Poetry Town initiative launched; Irish sports writers shortlisted

Saturday’s pages previewed; Polari, Caine and crime prizes; Aisling in NYC; IWC scheme

Towns  across Ireland are to be celebrated in new Poetry Ireland initiative. Pictured in Mountmellick, Co Laois, at the launch of Poetry Town, a new all-island poetry initiative from Poetry Ireland, are Michael and Kathleen O’Loughlin with their grandchildren, Billy  (11), Aidan  (10) and Conor Byrne (7). Photograph: Marc O’Sullivan

Towns across Ireland are to be celebrated in new Poetry Ireland initiative. Pictured in Mountmellick, Co Laois, at the launch of Poetry Town, a new all-island poetry initiative from Poetry Ireland, are Michael and Kathleen O’Loughlin with their grandchildren, Billy (11), Aidan (10) and Conor Byrne (7). Photograph: Marc O’Sullivan

 

In Saturday’s Irish Times, Bernard MacLaverty talks to me about Blank Pages, his first new short story collection in 15 years; and Trinity College’s Nicholas Grene, author of Farming in Modern Irish Literature (OUP), celebrates the subject in a rich essay. Reviews are Karlin Lillington on An Ugly Truth: Inside Facebook’s Battle for Domination by Sheera Frenkel and Cecilia Kang; Kathleen MacMahon on Men in My Situation by Per Petterson, translated by Ingvild Burkey; Eamon Sweeney on Monument Maker by David Keenan; Muiris Houston on Vaxxers by Sarah Gilbert and Catherine Green; Paschal Donohoe on Landslide by Michael Wolff; Barry Houlihan on The Pages by Hugo Hamilton; Sean Donlon on The Making of the Anglo-Irish Agreement of 1985, a memoir by Sir David Goodall Sarah Gilmartin on The Country of Others by Leïla Slimani, translated by Sam Taylor; and Seán Hewitt on the best new poetry.

This and next week’s Irish Times Eason offer
This and next week’s Irish Times Eason offer
The Irish Times Eason offer for August 14th and 21st
The Irish Times Eason offer for August 14th and 21st

Poetry will be the beating heart of community life in 20 Poetry Towns across the island of Ireland this September. The people and communities of each Poetry Town will celebrate poetry in their everyday lives and surroundings, create communal experiences, and celebrate the pride, strength and diversity of each town.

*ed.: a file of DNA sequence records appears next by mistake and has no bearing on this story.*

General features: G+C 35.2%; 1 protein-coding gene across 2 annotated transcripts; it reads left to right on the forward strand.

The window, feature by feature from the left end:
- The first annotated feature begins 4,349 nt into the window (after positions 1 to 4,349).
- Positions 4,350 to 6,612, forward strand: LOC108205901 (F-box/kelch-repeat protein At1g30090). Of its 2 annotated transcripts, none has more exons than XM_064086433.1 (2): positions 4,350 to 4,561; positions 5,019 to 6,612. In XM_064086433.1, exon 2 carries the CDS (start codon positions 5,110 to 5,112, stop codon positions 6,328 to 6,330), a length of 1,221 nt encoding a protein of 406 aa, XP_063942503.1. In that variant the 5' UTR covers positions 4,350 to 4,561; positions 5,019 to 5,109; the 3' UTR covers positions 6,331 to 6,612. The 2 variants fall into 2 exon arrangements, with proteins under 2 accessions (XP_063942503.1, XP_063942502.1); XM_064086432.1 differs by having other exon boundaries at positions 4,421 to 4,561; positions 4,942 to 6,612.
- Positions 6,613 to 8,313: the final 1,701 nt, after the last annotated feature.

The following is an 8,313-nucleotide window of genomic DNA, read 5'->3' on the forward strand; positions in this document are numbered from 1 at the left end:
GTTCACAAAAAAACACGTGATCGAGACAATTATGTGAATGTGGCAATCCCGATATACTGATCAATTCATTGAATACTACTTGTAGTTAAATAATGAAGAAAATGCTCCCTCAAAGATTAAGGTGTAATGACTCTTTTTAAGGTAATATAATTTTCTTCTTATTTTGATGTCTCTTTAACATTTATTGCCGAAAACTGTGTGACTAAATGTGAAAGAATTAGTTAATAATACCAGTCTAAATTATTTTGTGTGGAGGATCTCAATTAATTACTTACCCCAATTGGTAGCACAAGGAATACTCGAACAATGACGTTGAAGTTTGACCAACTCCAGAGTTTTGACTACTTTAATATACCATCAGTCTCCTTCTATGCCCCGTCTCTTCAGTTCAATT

As part of the initiative, Poetry Ireland, together with its local authority partners, will appoint a Poet Laureate for each participating town. The chosen Poet Laureates, who will either be from the respective local area or have strong connections with it, will be commissioned to write a poem honouring and reflecting their Poetry Town and its people.

Poetry Town is an initiative of Poetry Ireland in partnership with Local Authority Arts Offices and is made possible with funding from the Arts Council of Ireland’s Open Call funding, and is also supported by the Arts Council of Northern Ireland. More details at poetrytown.ie.

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The Polari Prizes, the UK’s only literary awards for LGBTQ+ literature, were dominated by six titles exploring “the meeting points of class, race and sexuality,” organisers said.

Douglas Stuart’s Booker-winning novel Shuggie Bain (Picador)has been shorltisted for the £1,000 Polari First Book Prize, along with Paul Mendez’s Rainbow Milk (Dialogue Books); Forced Out (Granta) by Kevin Maxwell; Mohsin Zaidi’s memoir, A Dutiful Boy (Square Peg),; Tomasz Jedrowski’s Soviet Union-set novel Swimming in the Dark (Bloomsbury); and Andreena Leeanne’s poetry collection Charred (Team Angelica).

The £2,000 Polari Prize shortlistfeatures Iranian author Golnoosh Nour’s collection The Ministry of Guidance and other stories (Muswell Press); Steven Appleby’s graphic novel Dragman (Vintage); poetry from Caroline Bird with The Air Year (Carcanet) and Rosie Garland’s What Girls Do In The Dark (Nine Arches Press); Neil Blackmore’s novel The Intoxicating Mr Lavelle (Windmill); and Diana Souhami’s study No Modernism Without Lesbians (Head of Zeus). The winners will be announced on October 30th.

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David Walsh has been shortlisted for the Clays Best Sports Writing Award, part of the Telegraph Sports Book Awards, for The Russian Affair (Simon & Schuster), along with Simon Cooper; Maria Konnikova; Ed Caesar; Ian Ridley; and Harry Pearson.